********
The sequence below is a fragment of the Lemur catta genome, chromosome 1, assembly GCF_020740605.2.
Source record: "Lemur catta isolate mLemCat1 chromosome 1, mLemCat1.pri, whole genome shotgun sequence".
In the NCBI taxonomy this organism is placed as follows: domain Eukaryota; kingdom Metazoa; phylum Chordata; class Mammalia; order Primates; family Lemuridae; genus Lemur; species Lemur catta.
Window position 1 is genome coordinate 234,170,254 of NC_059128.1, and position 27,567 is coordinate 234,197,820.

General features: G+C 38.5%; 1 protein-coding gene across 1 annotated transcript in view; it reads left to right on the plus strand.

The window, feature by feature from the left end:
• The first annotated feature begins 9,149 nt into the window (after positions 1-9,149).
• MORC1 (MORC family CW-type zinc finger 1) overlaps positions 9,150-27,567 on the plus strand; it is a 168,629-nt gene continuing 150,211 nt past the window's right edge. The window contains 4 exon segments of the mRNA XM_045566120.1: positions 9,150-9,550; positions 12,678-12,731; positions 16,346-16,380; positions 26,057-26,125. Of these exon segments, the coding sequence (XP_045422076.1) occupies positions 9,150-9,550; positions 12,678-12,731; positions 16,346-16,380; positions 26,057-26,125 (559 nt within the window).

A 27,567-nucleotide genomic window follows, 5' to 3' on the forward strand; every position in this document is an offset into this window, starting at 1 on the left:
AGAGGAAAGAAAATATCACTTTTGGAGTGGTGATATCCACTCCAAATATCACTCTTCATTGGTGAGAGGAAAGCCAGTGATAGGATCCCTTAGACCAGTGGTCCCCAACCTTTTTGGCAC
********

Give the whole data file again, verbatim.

The sequence below is a fragment of the Lemur catta genome, chromosome 1, assembly GCF_020740605.2.
Source record: "Lemur catta isolate mLemCat1 chromosome 1, mLemCat1.pri, whole genome shotgun sequence".
In the NCBI taxonomy this organism is placed as follows: domain Eukaryota; kingdom Metazoa; phylum Chordata; class Mammalia; order Primates; family Lemuridae; genus Lemur; species Lemur catta.
Window position 1 is genome coordinate 234,170,254 of NC_059128.1, and position 27,567 is coordinate 234,197,820.

General features: G+C 38.5%; 1 protein-coding gene across 1 annotated transcript in view; it reads left to right on the plus strand.

The window, feature by feature from the left end:
• The first annotated feature begins 9,149 nt into the window (after positions 1-9,149).
• MORC1 (MORC family CW-type zinc finger 1) overlaps positions 9,150-27,567 on the plus strand; it is a 168,629-nt gene continuing 150,211 nt past the window's right edge. The window contains 4 exon segments of the mRNA XM_045566120.1: positions 9,150-9,550; positions 12,678-12,731; positions 16,346-16,380; positions 26,057-26,125. Of these exon segments, the coding sequence (XP_045422076.1) occupies positions 9,150-9,550; positions 12,678-12,731; positions 16,346-16,380; positions 26,057-26,125 (559 nt within the window).

A 27,567-nucleotide genomic window follows, 5' to 3' on the forward strand; every position in this document is an offset into this window, starting at 1 on the left:
AGAGGAAAGAAAATATCACTTTTGGAGTGGTGATATCCACTCCAAATATCACTCTTCATTGGTGAGAGGAAAGCCAGTGATAGGATCCCTTAGACCAGTGGTCCCCAACCTTTTTGGCAC